Published: December 16th 2011November 14th 2011
At last, we are in Sumatra, where I have been looking forward to being for around a year. It is absolutely lovely here in the Bukittinggi in the mountains. The bus journey:
We got here in one piece, appart from a bruise on my shoulder. The bus ride was extremely bumpy and the driver swerved and swung in any possible attempt to overtake just about anything in front of him. And, if something approached from the other direction, during the overtake atempt, he would swing wildly back behind the vehicle he tried to over take. Sometimes he just missed crashing head on, by a couple of seconds. At least' there were no break downs. One of the engines of the boat failed, on the way over the strait, and there were a number of causalty vehicles on the roadside, missing wheeles etc, with their driver sitting beside them, waiting for I don't know what or for how long.
After midnight, we got tired and slept despite everything. Everything, being the ear drum destroying music that played all night, and the bus kept hurling us against the side of itself or the seat in front of us, everytime the driver swerved. I made a ball of my shirt to protect my head, and tried to wedged myself tightly so my head wouldn't accidently be bashed when I fell asleep. I managed to get some sleep, and protect my head quite well, but there is a bruise on my shoulder because I did not have enough shirt to wedge between it and the bus wall. Lydia didn't get too tossed around, because she was between me and the soft back of the seat.
The bus stopped 5 times during the night, and all passengers got out to continue their Ramadan feast. The first stop was at 7PM, and the last at 3AM. Triedness did not seem to hinder their food consumption.
When we arrived in Bukittinggi at 4AM. Lydia was able to have dinner and I was able to have coffee, in a restaurant that was open. It closed at 6AM for the day, so we trailed through the streets to our guesthouse with a crowd of teens, who helped us find the guesthouse, and their teacher helped us help them with phone instructions. When we got to the guesthouse, all 10 of them shook hands with each of us and welcomed us to Indonesia, after finding the guesthouse guy and informing him that they had brought his guests to him. The boat journey:
The water was dark green in colour with warm misty air above it, with some large yellow jellyfish in it and now and again a dead fish. The temperatured were sweltering, despite there was little blue to be seen in the sky. It was mostly grey and white above the mist.
The harbour was an oil industry eyesore of destroyed jungle, with smoking chimneys and other oil ugly structures. The pipelines extended along a lot of the road side of our journey, but only succeeded in making the first few KM hidiously and depressingly ugly. They barely interruped the beauty of the rest of the trip of jungle, wooden houses. Dirk Jan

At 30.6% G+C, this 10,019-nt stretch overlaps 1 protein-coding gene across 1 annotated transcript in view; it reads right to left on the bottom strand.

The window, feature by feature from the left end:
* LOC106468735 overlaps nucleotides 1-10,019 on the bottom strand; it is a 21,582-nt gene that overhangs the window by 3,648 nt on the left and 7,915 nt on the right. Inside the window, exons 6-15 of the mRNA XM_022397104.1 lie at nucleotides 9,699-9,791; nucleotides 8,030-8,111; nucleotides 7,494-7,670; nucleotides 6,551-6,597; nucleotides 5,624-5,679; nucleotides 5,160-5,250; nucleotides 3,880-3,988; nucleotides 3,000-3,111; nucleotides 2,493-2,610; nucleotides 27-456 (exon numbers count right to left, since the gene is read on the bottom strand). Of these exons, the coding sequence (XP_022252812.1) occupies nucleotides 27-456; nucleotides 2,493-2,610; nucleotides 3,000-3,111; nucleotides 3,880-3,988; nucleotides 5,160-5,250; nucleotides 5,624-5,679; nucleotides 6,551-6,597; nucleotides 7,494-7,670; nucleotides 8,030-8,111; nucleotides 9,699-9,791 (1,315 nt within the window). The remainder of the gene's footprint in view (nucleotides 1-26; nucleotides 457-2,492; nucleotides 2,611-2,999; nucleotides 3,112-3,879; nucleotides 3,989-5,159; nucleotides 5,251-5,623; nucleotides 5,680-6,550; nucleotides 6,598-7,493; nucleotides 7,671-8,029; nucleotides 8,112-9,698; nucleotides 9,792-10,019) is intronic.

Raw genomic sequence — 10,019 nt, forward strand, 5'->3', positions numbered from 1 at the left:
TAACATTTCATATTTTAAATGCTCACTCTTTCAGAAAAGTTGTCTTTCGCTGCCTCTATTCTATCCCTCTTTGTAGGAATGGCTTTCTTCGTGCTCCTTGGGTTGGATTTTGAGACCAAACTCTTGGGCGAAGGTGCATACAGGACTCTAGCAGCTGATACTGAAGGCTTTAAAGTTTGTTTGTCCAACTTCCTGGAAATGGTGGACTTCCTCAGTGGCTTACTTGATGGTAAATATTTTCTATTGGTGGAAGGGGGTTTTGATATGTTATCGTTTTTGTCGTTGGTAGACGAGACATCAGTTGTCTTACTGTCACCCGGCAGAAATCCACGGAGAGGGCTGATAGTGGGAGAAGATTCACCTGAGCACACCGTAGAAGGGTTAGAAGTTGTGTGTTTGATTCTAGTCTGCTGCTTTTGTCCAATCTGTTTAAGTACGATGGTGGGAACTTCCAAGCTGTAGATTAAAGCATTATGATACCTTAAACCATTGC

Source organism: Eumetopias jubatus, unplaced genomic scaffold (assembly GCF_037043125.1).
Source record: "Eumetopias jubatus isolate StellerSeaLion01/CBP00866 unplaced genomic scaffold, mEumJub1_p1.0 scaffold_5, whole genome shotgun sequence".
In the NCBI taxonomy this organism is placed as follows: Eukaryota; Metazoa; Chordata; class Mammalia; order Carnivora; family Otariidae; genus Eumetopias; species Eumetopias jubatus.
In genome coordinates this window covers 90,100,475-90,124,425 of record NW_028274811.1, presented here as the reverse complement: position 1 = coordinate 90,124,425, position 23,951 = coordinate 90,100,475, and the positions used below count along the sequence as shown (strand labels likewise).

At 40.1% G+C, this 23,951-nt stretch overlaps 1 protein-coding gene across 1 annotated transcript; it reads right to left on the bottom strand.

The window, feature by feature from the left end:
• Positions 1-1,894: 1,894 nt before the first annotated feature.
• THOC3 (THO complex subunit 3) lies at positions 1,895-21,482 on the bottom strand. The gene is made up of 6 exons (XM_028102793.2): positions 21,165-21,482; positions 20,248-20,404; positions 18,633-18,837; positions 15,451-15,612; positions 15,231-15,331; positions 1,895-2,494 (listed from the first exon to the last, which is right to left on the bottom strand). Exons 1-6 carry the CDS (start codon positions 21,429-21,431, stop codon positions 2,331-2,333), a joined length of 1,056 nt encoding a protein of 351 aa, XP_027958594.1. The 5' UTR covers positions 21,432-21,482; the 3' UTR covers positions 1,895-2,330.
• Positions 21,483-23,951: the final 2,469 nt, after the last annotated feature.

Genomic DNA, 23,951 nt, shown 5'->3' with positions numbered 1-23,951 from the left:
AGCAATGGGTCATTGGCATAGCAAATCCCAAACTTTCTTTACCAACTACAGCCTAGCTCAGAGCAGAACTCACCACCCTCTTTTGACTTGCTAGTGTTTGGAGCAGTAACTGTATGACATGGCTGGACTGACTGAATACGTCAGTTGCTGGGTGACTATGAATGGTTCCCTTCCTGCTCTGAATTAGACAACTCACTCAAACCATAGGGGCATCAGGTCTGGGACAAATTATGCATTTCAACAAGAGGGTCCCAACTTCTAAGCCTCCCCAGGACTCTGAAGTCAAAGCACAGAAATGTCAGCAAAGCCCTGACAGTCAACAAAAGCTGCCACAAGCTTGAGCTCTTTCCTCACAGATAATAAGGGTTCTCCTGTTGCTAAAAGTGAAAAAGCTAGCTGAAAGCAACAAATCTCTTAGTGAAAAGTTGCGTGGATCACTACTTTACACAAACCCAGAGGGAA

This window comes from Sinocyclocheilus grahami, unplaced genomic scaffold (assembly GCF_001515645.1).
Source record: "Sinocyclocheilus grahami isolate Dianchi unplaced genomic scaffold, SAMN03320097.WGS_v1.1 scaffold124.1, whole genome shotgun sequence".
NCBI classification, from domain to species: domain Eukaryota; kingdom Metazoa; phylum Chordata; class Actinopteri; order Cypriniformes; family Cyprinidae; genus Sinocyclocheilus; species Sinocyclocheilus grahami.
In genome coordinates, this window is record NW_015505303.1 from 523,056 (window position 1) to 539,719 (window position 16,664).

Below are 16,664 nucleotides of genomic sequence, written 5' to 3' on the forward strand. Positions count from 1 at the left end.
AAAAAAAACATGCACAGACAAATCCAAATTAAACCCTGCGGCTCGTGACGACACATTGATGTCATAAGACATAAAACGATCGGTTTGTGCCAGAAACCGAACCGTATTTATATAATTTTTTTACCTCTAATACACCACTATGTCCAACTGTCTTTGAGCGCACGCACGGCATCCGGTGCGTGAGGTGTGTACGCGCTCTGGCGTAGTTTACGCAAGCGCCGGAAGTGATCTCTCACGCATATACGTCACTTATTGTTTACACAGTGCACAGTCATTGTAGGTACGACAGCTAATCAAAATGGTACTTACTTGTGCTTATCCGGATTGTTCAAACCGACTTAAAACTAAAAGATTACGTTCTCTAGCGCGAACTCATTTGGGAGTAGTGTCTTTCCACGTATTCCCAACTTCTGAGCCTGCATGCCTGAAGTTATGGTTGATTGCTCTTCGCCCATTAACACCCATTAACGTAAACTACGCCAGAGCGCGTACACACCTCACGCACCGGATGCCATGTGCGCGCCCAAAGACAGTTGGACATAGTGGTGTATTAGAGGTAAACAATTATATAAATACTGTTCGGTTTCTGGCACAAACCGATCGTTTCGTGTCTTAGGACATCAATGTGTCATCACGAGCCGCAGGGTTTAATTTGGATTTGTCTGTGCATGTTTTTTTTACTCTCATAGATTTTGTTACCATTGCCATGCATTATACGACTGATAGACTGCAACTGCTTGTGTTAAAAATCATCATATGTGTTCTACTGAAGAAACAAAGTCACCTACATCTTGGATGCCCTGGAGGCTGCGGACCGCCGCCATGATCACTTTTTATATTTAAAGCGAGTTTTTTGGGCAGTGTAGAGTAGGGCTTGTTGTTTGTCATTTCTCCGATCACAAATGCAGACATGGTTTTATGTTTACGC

As I was in Nijmegen anyway, I went to visit a few people I know (in fact, the last ones I know in Nijmegen) and spent the evening having some beers with Gert-Jan (who is doing well, I'll tell you about some other time) before catching the last bus to Grave. Mel
Today, I took Lydia to a swiming pool. I was really pissed off when she announced immediately after my paying, ordering coffee, and her changing into her bathing suit, that she will not swim in this pool because there are dead insects floating in it. The pool was a special treat for her, because it is not quite warm enough for me to want to swim here. But, she soon got distracted with rescuing a big dragon fly that had just flown in the pool. The she proceeded to entertain herself for an hour with cleaning the pool with a net that was lying at the side. After that, she decided the pool is bug free enough for her to get in it. She splashed around and recleaned the pool for the next few hours, while I read, drank coffee and listened to the various creatures(birds, insects...) squeaking, screeching, shuffling... in the jungle vegetation around.
Tomorrow, we will go to see the worlds biggest flower, with a guy who comes to the guesthouse every morning to try to sell the tourists any experience they would be willing to pay for. He is loaning me his hiking boots, because we will need to walk through the jungle for an hour. I don't like trekking, but I do want to see the flower, so will put up with a couple of hours of it. He said, he can also provide boots for Lydia. He was complaining to us about a farmer who cut down one of the flowers last month, because they are smelly. I suppose, the farmer didn't realise what a money spinner those flowers are. Dirk Jan
Those flowers smell of decay, I heard, to attract the flies.
I'm hopping on the train tomorrow (friday) after spending the evening with Gert-Jan, I will crash at his place, which is conveniently next to the train station.